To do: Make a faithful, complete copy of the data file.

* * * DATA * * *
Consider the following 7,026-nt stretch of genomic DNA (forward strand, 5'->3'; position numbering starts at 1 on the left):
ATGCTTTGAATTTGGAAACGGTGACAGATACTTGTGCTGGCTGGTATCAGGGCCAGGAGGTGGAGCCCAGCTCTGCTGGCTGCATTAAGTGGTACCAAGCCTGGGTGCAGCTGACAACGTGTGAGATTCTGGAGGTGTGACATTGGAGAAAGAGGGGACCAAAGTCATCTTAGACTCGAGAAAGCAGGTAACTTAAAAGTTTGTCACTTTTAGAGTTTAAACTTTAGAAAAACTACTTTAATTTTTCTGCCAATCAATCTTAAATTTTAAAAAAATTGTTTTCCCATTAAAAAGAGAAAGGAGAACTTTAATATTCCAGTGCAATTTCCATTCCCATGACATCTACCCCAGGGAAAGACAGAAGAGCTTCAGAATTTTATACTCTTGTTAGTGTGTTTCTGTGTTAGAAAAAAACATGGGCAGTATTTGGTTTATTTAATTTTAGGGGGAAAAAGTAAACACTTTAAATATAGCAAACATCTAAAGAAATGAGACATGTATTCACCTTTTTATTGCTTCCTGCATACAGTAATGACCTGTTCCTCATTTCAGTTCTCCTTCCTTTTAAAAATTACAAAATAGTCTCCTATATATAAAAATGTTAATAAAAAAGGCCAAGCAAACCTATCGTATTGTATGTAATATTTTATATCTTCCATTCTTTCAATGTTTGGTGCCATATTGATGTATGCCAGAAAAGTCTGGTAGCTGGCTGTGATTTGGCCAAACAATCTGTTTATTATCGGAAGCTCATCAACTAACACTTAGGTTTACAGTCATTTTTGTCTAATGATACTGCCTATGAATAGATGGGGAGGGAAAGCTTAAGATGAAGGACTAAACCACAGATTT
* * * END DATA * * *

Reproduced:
Consider the following 7,026-nt stretch of genomic DNA (forward strand, 5'->3'; position numbering starts at 1 on the left):
ATGCTTTGAATTTGGAAACGGTGACAGATACTTGTGCTGGCTGGTATCAGGGCCAGGAGGTGGAGCCCAGCTCTGCTGGCTGCATTAAGTGGTACCAAGCCTGGGTGCAGCTGACAACGTGTGAGATTCTGGAGGTGTGACATTGGAGAAAGAGGGGACCAAAGTCATCTTAGACTCGAGAAAGCAGGTAACTTAAAAGTTTGTCACTTTTAGAGTTTAAACTTTAGAAAAACTACTTTAATTTTTCTGCCAATCAATCTTAAATTTTAAAAAAATTGTTTTCCCATTAAAAAGAGAAAGGAGAACTTTAATATTCCAGTGCAATTTCCATTCCCATGACATCTACCCCAGGGAAAGACAGAAGAGCTTCAGAATTTTATACTCTTGTTAGTGTGTTTCTGTGTTAGAAAAAAACATGGGCAGTATTTGGTTTATTTAATTTTAGGGGGAAAAAGTAAACACTTTAAATATAGCAAACATCTAAAGAAATGAGACATGTATTCACCTTTTTATTGCTTCCTGCATACAGTAATGACCTGTTCCTCATTTCAGTTCTCCTTCCTTTTAAAAATTACAAAATAGTCTCCTATATATAAAAATGTTAATAAAAAAGGCCAAGCAAACCTATCGTATTGTATGTAATATTTTATATCTTCCATTCTTTCAATGTTTGGTGCCATATTGATGTATGCCAGAAAAGTCTGGTAGCTGGCTGTGATTTGGCCAAACAATCTGTTTATTATCGGAAGCTCATCAACTAACACTTAGGTTTACAGTCATTTTTGTCTAATGATACTGCCTATGAATAGATGGGGAGGGAAAGCTTAAGATGAAGGACTAAACCACAGATTT